Author(s): Beall MH, Spong C, McKay J, Ross MG
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Abstract OBJECTIVE: The current study was undertaken to validate the objective definition of shoulder dystocia in a prospectively evaluated group of patients. STUDY DESIGN: Selected vaginal deliveries from January 1995 to December 1996 (N = 722) were evaluated for head-to-body delivery time and use of ancillary obstetric maneuvers. Charts were reviewed for perinatal and outcome data. RESULTS: Ninety-nine deliveries were complicated by shoulder dystocia and 623 deliveries had no shoulder dystocia. The objective definition described infants with lower 1-minute Apgar scores and increased birth weight. All fetal injuries were in the shoulder dystocia group. Duration of the second stage was significantly associated with a diagnosis of shoulder dystocia. The risk of shoulder dystocia was increased with maternal diabetes, but it was not correlated with birth weight in diabetics. CONCLUSIONS: The objective definition of shoulder dystocia identified a group of patients with an increased birth weight and risk of fetal injuries. The use of an objective definition will assist the evaluation of prophylactic and treatment proposals for shoulder dystocia.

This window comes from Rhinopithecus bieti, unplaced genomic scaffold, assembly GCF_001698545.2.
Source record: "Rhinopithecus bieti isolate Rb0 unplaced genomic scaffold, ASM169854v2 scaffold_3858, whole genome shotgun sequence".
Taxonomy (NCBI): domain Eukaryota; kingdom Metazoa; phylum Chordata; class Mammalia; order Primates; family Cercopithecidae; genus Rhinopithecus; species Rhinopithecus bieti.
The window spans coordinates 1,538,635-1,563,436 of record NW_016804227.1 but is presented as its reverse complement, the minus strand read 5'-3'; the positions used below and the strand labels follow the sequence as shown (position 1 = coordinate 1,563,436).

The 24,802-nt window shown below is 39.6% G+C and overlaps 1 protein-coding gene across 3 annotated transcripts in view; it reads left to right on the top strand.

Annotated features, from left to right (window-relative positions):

This article was published in Am J Obstet Gynecol
and referenced in Journal of Womens Health Care